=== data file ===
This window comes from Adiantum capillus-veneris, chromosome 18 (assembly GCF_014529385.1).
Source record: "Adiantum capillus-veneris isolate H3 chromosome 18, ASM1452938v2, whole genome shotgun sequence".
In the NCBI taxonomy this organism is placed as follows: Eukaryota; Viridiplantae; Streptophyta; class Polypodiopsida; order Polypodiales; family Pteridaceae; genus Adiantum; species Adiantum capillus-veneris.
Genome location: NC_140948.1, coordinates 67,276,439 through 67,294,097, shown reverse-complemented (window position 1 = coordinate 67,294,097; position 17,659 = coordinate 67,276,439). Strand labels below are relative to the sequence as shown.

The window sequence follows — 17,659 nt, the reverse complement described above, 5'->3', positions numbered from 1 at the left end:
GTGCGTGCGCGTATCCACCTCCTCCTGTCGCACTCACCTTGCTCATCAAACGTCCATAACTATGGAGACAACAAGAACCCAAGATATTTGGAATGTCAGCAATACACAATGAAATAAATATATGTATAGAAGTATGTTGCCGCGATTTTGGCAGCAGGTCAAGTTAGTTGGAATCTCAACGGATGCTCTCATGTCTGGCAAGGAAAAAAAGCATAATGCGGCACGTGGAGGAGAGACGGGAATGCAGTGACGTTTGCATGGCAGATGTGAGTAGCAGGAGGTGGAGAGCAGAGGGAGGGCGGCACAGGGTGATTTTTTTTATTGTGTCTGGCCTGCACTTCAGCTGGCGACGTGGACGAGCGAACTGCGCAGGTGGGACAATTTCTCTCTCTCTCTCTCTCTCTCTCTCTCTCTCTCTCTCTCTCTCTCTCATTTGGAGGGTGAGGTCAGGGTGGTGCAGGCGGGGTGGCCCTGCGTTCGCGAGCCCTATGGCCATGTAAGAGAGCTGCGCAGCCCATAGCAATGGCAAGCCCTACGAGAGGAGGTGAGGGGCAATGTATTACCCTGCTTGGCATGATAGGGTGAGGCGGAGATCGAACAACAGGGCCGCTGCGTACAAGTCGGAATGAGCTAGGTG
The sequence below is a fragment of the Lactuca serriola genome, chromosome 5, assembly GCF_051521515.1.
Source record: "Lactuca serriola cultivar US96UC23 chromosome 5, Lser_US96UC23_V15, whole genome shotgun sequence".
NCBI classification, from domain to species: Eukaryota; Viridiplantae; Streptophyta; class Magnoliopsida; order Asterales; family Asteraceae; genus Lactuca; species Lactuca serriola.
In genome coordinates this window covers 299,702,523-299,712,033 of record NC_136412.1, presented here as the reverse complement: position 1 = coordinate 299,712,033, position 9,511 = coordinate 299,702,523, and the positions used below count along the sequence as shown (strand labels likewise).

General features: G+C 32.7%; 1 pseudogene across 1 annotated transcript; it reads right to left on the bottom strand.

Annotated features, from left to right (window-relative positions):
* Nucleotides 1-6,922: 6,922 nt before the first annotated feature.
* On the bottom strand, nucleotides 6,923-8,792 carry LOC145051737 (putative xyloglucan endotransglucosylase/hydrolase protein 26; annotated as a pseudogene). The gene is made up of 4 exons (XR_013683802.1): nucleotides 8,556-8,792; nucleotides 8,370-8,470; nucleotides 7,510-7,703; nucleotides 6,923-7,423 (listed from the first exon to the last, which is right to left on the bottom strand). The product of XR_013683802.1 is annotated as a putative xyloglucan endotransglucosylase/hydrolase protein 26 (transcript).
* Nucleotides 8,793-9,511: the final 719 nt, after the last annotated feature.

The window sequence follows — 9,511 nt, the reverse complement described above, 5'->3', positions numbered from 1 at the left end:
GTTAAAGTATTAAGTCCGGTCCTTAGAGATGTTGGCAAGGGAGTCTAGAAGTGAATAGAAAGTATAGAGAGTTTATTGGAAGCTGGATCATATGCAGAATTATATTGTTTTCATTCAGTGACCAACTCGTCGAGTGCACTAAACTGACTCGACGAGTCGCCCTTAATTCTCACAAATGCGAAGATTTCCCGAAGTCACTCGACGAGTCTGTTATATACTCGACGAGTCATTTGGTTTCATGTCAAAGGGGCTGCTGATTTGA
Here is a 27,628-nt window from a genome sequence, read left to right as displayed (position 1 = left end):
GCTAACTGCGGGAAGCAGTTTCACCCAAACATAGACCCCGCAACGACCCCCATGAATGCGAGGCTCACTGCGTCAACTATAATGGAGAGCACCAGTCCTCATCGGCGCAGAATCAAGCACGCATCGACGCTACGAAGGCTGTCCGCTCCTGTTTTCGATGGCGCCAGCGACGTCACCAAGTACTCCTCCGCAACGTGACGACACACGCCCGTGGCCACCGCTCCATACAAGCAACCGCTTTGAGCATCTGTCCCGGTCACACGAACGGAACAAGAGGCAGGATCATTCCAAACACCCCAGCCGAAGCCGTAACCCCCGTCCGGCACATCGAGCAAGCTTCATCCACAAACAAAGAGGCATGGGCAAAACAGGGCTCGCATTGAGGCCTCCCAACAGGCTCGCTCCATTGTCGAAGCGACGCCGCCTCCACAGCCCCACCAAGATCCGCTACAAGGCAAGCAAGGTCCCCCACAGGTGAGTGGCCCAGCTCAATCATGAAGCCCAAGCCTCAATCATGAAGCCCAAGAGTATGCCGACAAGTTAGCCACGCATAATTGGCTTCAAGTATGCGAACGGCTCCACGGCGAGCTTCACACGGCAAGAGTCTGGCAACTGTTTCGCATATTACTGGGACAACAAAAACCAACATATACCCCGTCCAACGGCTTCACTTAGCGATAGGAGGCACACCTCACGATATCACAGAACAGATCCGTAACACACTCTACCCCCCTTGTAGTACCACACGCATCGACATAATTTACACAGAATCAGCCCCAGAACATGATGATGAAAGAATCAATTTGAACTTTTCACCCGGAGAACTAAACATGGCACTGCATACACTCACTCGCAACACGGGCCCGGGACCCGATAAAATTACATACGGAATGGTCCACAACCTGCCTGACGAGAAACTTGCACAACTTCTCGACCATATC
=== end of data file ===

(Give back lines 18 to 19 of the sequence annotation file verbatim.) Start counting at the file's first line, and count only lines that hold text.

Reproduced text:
Here is a 27,628-nt window from a genome sequence, read left to right as displayed (position 1 = left end):
GCTAACTGCGGGAAGCAGTTTCACCCAAACATAGACCCCGCAACGACCCCCATGAATGCGAGGCTCACTGCGTCAACTATAATGGAGAGCACCAGTCCTCATCGGCGCAGAATCAAGCACGCATCGACGCTACGAAGGCTGTCCGCTCCTGTTTTCGATGGCGCCAGCGACGTCACCAAGTACTCCTCCGCAACGTGACGACACACGCCCGTGGCCACCGCTCCATACAAGCAACCGCTTTGAGCATCTGTCCCGGTCACACGAACGGAACAAGAGGCAGGATCATTCCAAACACCCCAGCCGAAGCCGTAACCCCCGTCCGGCACATCGAGCAAGCTTCATCCACAAACAAAGAGGCATGGGCAAAACAGGGCTCGCATTGAGGCCTCCCAACAGGCTCGCTCCATTGTCGAAGCGACGCCGCCTCCACAGCCCCACCAAGATCCGCTACAAGGCAAGCAAGGTCCCCCACAGGTGAGTGGCCCAGCTCAATCATGAAGCCCAAGCCTCAATCATGAAGCCCAAGAGTATGCCGACAAGTTAGCCACGCATAATTGGCTTCAAGTATGCGAACGGCTCCACGGCGAGCTTCACACGGCAAGAGTCTGGCAACTGTTTCGCATATTACTGGGACAACAAAAACCAACATATACCCCGTCCAACGGCTTCACTTAGCGATAGGAGGCACACCTCACGATATCACAGAACAGATCCGTAACACACTCTACCCCCCTTGTAGTACCACACGCATCGACATAATTTACACAGAATCAGCCCCAGAACATGATGATGAAAGAATCAATTTGAACTTTTCACCCGGAGAACTAAACATGGCACTGCATACACTCACTCGCAACACGGGCCCGGGACCCGATAAAATTACATACGGAATGGTCCACAACCTGCCTGACGAGAAACTTGCACAACTTCTCGACCATATC